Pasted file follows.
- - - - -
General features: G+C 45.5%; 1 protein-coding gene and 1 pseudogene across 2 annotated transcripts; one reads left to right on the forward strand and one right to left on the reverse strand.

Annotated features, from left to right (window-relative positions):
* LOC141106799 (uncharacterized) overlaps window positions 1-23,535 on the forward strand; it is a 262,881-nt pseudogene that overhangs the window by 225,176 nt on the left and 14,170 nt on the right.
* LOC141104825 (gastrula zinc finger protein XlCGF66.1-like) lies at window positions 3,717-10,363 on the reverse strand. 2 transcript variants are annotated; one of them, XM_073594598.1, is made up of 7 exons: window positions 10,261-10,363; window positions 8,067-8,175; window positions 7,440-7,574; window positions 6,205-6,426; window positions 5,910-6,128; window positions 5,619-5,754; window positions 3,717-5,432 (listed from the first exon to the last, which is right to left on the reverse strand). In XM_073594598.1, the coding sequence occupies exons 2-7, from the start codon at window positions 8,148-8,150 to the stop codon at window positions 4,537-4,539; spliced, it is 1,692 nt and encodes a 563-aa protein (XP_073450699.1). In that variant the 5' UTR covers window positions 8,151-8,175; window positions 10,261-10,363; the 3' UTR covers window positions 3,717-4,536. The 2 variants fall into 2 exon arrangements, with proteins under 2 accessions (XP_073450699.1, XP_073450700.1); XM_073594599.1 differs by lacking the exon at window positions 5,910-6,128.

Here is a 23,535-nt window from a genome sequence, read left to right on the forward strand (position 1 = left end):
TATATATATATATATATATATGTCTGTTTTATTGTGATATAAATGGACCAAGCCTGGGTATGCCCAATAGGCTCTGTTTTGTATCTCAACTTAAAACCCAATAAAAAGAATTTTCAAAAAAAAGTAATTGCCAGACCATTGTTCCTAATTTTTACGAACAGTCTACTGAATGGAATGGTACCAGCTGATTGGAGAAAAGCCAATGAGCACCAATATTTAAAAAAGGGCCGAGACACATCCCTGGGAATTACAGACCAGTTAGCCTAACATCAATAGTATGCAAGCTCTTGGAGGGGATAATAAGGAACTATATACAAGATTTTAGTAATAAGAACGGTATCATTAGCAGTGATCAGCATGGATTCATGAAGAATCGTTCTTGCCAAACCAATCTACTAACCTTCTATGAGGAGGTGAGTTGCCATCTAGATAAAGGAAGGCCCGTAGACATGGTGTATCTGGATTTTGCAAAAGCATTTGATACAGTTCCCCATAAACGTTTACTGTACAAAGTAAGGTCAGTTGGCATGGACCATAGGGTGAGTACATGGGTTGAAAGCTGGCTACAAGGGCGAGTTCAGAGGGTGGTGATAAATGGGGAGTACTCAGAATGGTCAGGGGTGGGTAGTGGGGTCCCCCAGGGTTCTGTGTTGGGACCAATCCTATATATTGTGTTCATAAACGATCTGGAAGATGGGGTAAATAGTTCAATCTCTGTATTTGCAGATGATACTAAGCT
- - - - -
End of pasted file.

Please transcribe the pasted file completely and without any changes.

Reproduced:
General features: G+C 45.5%; 1 protein-coding gene and 1 pseudogene across 2 annotated transcripts; one reads left to right on the forward strand and one right to left on the reverse strand.

Annotated features, from left to right (window-relative positions):
* LOC141106799 (uncharacterized) overlaps window positions 1-23,535 on the forward strand; it is a 262,881-nt pseudogene that overhangs the window by 225,176 nt on the left and 14,170 nt on the right.
* LOC141104825 (gastrula zinc finger protein XlCGF66.1-like) lies at window positions 3,717-10,363 on the reverse strand. 2 transcript variants are annotated; one of them, XM_073594598.1, is made up of 7 exons: window positions 10,261-10,363; window positions 8,067-8,175; window positions 7,440-7,574; window positions 6,205-6,426; window positions 5,910-6,128; window positions 5,619-5,754; window positions 3,717-5,432 (listed from the first exon to the last, which is right to left on the reverse strand). In XM_073594598.1, the coding sequence occupies exons 2-7, from the start codon at window positions 8,148-8,150 to the stop codon at window positions 4,537-4,539; spliced, it is 1,692 nt and encodes a 563-aa protein (XP_073450699.1). In that variant the 5' UTR covers window positions 8,151-8,175; window positions 10,261-10,363; the 3' UTR covers window positions 3,717-4,536. The 2 variants fall into 2 exon arrangements, with proteins under 2 accessions (XP_073450699.1, XP_073450700.1); XM_073594599.1 differs by lacking the exon at window positions 5,910-6,128.

Here is a 23,535-nt window from a genome sequence, read left to right on the forward strand (position 1 = left end):
TATATATATATATATATATATGTCTGTTTTATTGTGATATAAATGGACCAAGCCTGGGTATGCCCAATAGGCTCTGTTTTGTATCTCAACTTAAAACCCAATAAAAAGAATTTTCAAAAAAAAGTAATTGCCAGACCATTGTTCCTAATTTTTACGAACAGTCTACTGAATGGAATGGTACCAGCTGATTGGAGAAAAGCCAATGAGCACCAATATTTAAAAAAGGGCCGAGACACATCCCTGGGAATTACAGACCAGTTAGCCTAACATCAATAGTATGCAAGCTCTTGGAGGGGATAATAAGGAACTATATACAAGATTTTAGTAATAAGAACGGTATCATTAGCAGTGATCAGCATGGATTCATGAAGAATCGTTCTTGCCAAACCAATCTACTAACCTTCTATGAGGAGGTGAGTTGCCATCTAGATAAAGGAAGGCCCGTAGACATGGTGTATCTGGATTTTGCAAAAGCATTTGATACAGTTCCCCATAAACGTTTACTGTACAAAGTAAGGTCAGTTGGCATGGACCATAGGGTGAGTACATGGGTTGAAAGCTGGCTACAAGGGCGAGTTCAGAGGGTGGTGATAAATGGGGAGTACTCAGAATGGTCAGGGGTGGGTAGTGGGGTCCCCCAGGGTTCTGTGTTGGGACCAATCCTATATATTGTGTTCATAAACGATCTGGAAGATGGGGTAAATAGTTCAATCTCTGTATTTGCAGATGATACTAAGCT